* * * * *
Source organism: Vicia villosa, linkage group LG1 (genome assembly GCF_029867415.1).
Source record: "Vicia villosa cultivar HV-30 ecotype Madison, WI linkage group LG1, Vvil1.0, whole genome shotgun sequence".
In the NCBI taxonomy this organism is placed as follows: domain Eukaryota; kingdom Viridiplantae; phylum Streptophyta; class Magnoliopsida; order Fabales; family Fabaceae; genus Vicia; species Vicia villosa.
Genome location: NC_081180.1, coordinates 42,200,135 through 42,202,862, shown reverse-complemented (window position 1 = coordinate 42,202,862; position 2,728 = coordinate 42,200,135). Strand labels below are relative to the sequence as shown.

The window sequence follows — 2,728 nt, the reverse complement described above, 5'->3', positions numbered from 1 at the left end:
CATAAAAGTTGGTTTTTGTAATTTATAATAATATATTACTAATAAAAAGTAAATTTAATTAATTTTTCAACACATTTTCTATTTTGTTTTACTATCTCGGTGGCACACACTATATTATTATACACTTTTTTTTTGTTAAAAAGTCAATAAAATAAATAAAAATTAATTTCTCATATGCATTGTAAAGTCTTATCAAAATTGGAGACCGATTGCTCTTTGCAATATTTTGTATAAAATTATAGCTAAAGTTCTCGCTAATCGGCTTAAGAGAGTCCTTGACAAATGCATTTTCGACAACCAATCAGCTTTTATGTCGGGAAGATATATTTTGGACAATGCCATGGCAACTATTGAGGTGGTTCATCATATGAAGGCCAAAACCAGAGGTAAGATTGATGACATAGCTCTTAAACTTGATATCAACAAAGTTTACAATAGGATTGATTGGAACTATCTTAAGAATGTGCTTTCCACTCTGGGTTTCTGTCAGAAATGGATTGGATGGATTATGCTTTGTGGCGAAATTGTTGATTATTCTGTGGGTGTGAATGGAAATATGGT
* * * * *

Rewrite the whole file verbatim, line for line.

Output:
Source organism: Vicia villosa, linkage group LG1 (genome assembly GCF_029867415.1).
Source record: "Vicia villosa cultivar HV-30 ecotype Madison, WI linkage group LG1, Vvil1.0, whole genome shotgun sequence".
In the NCBI taxonomy this organism is placed as follows: domain Eukaryota; kingdom Viridiplantae; phylum Streptophyta; class Magnoliopsida; order Fabales; family Fabaceae; genus Vicia; species Vicia villosa.
Genome location: NC_081180.1, coordinates 42,200,135 through 42,202,862, shown reverse-complemented (window position 1 = coordinate 42,202,862; position 2,728 = coordinate 42,200,135). Strand labels below are relative to the sequence as shown.

The window sequence follows — 2,728 nt, the reverse complement described above, 5'->3', positions numbered from 1 at the left end:
CATAAAAGTTGGTTTTTGTAATTTATAATAATATATTACTAATAAAAAGTAAATTTAATTAATTTTTCAACACATTTTCTATTTTGTTTTACTATCTCGGTGGCACACACTATATTATTATACACTTTTTTTTTGTTAAAAAGTCAATAAAATAAATAAAAATTAATTTCTCATATGCATTGTAAAGTCTTATCAAAATTGGAGACCGATTGCTCTTTGCAATATTTTGTATAAAATTATAGCTAAAGTTCTCGCTAATCGGCTTAAGAGAGTCCTTGACAAATGCATTTTCGACAACCAATCAGCTTTTATGTCGGGAAGATATATTTTGGACAATGCCATGGCAACTATTGAGGTGGTTCATCATATGAAGGCCAAAACCAGAGGTAAGATTGATGACATAGCTCTTAAACTTGATATCAACAAAGTTTACAATAGGATTGATTGGAACTATCTTAAGAATGTGCTTTCCACTCTGGGTTTCTGTCAGAAATGGATTGGATGGATTATGCTTTGTGGCGAAATTGTTGATTATTCTGTGGGTGTGAATGGAAATATGGT